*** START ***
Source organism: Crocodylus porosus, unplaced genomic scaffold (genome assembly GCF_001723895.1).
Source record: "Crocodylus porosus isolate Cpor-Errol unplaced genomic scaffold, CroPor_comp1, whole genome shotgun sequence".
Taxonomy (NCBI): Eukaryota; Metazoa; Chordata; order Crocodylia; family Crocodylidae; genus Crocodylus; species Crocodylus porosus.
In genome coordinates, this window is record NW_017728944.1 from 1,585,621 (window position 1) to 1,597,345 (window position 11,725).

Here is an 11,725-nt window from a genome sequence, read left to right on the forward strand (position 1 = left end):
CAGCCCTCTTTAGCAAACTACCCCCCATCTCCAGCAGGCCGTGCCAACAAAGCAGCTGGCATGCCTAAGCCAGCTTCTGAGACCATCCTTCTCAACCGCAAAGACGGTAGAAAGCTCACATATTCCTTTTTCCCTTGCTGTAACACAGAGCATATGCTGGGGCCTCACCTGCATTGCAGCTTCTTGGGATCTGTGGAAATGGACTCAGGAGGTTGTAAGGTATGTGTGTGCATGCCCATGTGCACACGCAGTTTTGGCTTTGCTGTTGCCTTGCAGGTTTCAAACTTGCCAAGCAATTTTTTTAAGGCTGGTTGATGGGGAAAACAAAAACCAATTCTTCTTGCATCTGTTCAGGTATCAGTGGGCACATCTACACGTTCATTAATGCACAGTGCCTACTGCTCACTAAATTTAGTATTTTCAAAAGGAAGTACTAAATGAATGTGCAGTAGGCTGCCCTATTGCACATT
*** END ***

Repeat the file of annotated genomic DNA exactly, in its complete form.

Source organism: Crocodylus porosus, unplaced genomic scaffold (genome assembly GCF_001723895.1).
Source record: "Crocodylus porosus isolate Cpor-Errol unplaced genomic scaffold, CroPor_comp1, whole genome shotgun sequence".
Taxonomy (NCBI): Eukaryota; Metazoa; Chordata; order Crocodylia; family Crocodylidae; genus Crocodylus; species Crocodylus porosus.
In genome coordinates, this window is record NW_017728944.1 from 1,585,621 (window position 1) to 1,597,345 (window position 11,725).

Here is an 11,725-nt window from a genome sequence, read left to right on the forward strand (position 1 = left end):
CAGCCCTCTTTAGCAAACTACCCCCCATCTCCAGCAGGCCGTGCCAACAAAGCAGCTGGCATGCCTAAGCCAGCTTCTGAGACCATCCTTCTCAACCGCAAAGACGGTAGAAAGCTCACATATTCCTTTTTCCCTTGCTGTAACACAGAGCATATGCTGGGGCCTCACCTGCATTGCAGCTTCTTGGGATCTGTGGAAATGGACTCAGGAGGTTGTAAGGTATGTGTGTGCATGCCCATGTGCACACGCAGTTTTGGCTTTGCTGTTGCCTTGCAGGTTTCAAACTTGCCAAGCAATTTTTTTAAGGCTGGTTGATGGGGAAAACAAAAACCAATTCTTCTTGCATCTGTTCAGGTATCAGTGGGCACATCTACACGTTCATTAATGCACAGTGCCTACTGCTCACTAAATTTAGTATTTTCAAAAGGAAGTACTAAATGAATGTGCAGTAGGCTGCCCTATTGCACATT